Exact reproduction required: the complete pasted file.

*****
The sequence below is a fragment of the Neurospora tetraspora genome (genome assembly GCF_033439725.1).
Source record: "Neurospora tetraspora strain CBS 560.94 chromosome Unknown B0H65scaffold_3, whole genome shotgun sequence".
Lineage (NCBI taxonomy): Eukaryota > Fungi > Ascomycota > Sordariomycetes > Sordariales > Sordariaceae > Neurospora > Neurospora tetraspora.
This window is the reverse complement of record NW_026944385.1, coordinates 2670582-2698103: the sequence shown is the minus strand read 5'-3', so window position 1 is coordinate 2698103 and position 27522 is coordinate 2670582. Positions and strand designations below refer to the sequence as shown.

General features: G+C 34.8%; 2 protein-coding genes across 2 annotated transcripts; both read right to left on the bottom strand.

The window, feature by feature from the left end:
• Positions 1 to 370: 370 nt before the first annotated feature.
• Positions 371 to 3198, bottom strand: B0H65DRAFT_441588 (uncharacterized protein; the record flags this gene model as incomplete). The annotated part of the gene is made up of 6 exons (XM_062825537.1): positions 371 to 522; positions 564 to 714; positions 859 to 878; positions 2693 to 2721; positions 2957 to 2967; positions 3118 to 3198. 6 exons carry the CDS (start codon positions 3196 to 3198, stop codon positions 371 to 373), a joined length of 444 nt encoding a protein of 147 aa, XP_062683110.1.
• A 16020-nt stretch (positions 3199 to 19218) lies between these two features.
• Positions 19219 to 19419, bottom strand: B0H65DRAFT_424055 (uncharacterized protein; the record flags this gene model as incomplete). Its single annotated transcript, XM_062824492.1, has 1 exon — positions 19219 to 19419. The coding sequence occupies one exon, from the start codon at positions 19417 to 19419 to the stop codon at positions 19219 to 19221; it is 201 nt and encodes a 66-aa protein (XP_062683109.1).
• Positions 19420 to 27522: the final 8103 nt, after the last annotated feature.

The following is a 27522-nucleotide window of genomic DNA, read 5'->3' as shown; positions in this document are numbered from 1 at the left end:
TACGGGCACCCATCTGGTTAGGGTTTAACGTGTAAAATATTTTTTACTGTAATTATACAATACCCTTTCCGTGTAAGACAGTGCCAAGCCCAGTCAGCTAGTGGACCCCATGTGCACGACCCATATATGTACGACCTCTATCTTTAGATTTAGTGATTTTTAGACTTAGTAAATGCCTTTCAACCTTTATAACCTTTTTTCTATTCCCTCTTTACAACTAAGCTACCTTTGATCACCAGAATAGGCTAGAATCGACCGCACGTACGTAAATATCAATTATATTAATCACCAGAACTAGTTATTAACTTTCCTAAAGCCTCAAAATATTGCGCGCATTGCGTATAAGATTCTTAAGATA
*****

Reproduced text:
The sequence below is a fragment of the Neurospora tetraspora genome (genome assembly GCF_033439725.1).
Source record: "Neurospora tetraspora strain CBS 560.94 chromosome Unknown B0H65scaffold_3, whole genome shotgun sequence".
Lineage (NCBI taxonomy): Eukaryota > Fungi > Ascomycota > Sordariomycetes > Sordariales > Sordariaceae > Neurospora > Neurospora tetraspora.
This window is the reverse complement of record NW_026944385.1, coordinates 2670582-2698103: the sequence shown is the minus strand read 5'-3', so window position 1 is coordinate 2698103 and position 27522 is coordinate 2670582. Positions and strand designations below refer to the sequence as shown.

General features: G+C 34.8%; 2 protein-coding genes across 2 annotated transcripts; both read right to left on the bottom strand.

The window, feature by feature from the left end:
• Positions 1 to 370: 370 nt before the first annotated feature.
• Positions 371 to 3198, bottom strand: B0H65DRAFT_441588 (uncharacterized protein; the record flags this gene model as incomplete). The annotated part of the gene is made up of 6 exons (XM_062825537.1): positions 371 to 522; positions 564 to 714; positions 859 to 878; positions 2693 to 2721; positions 2957 to 2967; positions 3118 to 3198. 6 exons carry the CDS (start codon positions 3196 to 3198, stop codon positions 371 to 373), a joined length of 444 nt encoding a protein of 147 aa, XP_062683110.1.
• A 16020-nt stretch (positions 3199 to 19218) lies between these two features.
• Positions 19219 to 19419, bottom strand: B0H65DRAFT_424055 (uncharacterized protein; the record flags this gene model as incomplete). Its single annotated transcript, XM_062824492.1, has 1 exon — positions 19219 to 19419. The coding sequence occupies one exon, from the start codon at positions 19417 to 19419 to the stop codon at positions 19219 to 19221; it is 201 nt and encodes a 66-aa protein (XP_062683109.1).
• Positions 19420 to 27522: the final 8103 nt, after the last annotated feature.

The following is a 27522-nucleotide window of genomic DNA, read 5'->3' as shown; positions in this document are numbered from 1 at the left end:
TACGGGCACCCATCTGGTTAGGGTTTAACGTGTAAAATATTTTTTACTGTAATTATACAATACCCTTTCCGTGTAAGACAGTGCCAAGCCCAGTCAGCTAGTGGACCCCATGTGCACGACCCATATATGTACGACCTCTATCTTTAGATTTAGTGATTTTTAGACTTAGTAAATGCCTTTCAACCTTTATAACCTTTTTTCTATTCCCTCTTTACAACTAAGCTACCTTTGATCACCAGAATAGGCTAGAATCGACCGCACGTACGTAAATATCAATTATATTAATCACCAGAACTAGTTATTAACTTTCCTAAAGCCTCAAAATATTGCGCGCATTGCGTATAAGATTCTTAAGATA